It always moves faster than we think in the moment.  One day we are holding a tiny newborn nearly too nervous to even move with them in arm.  The next we find ourselves chasing them as they pedal their bike down the sidewalk and reviewing rules when readying them for sleepovers at friends’ houses.  And before we have time to be fully ready, they will be driving themselves around, shaving their faces or their legs, or both and be talking of college, career, dreams or even marriage.

Time doesn’t wait, not for you to learn how to get parenting and family right nor for you to grow unselfish enough to see or catch up to opportunities fleeting.  Like sand sliding through the skinny of an hour glass, time is constantly going.  And so are the days with it.

I had this terrible thought recently.  I only have about 8 years until my oldest daughter moves into the world off to college or work, chasing dreams and meeting love.

Continue reading my new post at A Deeper Family...

how cooking saved us.

“I love you, Daddy.” Those four words uttered unprompted and purely spoken from the heart, not simply the mouth, sets my world on ablaze.  Everything is alright then.

No argument is too thick to separate, no struggle too tangling, no misunderstanding too alienating, no hurt too deep; in the hearing and in the give and take of those words, all is set aright, and I’m reminded that we are okay again.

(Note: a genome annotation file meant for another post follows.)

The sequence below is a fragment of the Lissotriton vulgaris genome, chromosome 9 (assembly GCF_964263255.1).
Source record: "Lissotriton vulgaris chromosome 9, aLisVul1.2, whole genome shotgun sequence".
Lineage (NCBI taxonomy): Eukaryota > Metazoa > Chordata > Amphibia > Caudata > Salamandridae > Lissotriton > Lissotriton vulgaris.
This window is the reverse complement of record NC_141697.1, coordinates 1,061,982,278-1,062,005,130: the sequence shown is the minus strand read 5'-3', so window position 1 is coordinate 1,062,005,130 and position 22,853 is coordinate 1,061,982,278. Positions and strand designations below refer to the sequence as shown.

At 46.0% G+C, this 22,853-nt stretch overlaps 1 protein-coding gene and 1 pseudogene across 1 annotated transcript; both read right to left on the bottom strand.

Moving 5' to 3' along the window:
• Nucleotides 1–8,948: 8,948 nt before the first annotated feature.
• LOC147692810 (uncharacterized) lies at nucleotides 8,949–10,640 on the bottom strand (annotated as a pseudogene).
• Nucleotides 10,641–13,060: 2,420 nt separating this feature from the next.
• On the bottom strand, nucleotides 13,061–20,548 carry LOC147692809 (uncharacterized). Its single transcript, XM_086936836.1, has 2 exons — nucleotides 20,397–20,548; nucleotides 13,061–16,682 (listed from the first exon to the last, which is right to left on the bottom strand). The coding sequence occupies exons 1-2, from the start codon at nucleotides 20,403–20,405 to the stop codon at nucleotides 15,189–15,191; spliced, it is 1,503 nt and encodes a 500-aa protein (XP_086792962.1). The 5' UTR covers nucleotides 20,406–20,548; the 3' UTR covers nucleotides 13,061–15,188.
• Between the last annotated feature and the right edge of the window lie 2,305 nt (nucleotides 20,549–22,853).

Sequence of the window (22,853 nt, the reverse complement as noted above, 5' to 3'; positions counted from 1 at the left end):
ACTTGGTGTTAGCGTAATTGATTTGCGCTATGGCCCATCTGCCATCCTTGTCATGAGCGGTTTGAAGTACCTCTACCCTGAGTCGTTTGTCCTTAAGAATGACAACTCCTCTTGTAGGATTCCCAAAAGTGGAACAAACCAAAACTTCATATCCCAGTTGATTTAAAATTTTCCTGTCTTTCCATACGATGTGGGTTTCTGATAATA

Parenting requires full effort. I should be clear.  Effective parenting demands full effort.

And, of course, prayer ...lots of prayer.


When I became a single parent, I no longer had a choice in how much effort I’d give.  The girls looked to me for everything.

“Dad, what should I wear?” “What should I get my friend for her birthday?” “Can you do my hair?” “Can we go and get a manicure?” “Can you meet my friend’s mom so she can sleep over?” ...the friend, not the mom:) “Dad, I think I need a bra?” “Dad, what is sex?”

The first few months as a single dad felt like an absolute whirlwind.  I was widowed and they were half orphaned.  Emotions ran deep and erupted frantically at times.  Many of those early days were spent just getting through the day to find any space to feel comfortable in our own family.  An obvious void rested heavy, them motherless and grieving with an inexperienced single father.  Granted, I had the enormous support from my mother who has been nothing short of amazing, but at the end of the day and in the settling dust, I am my daughters’ only parent.  It is both my privilege and responsibility to show them the way, teach them how and lead them into tomorrow.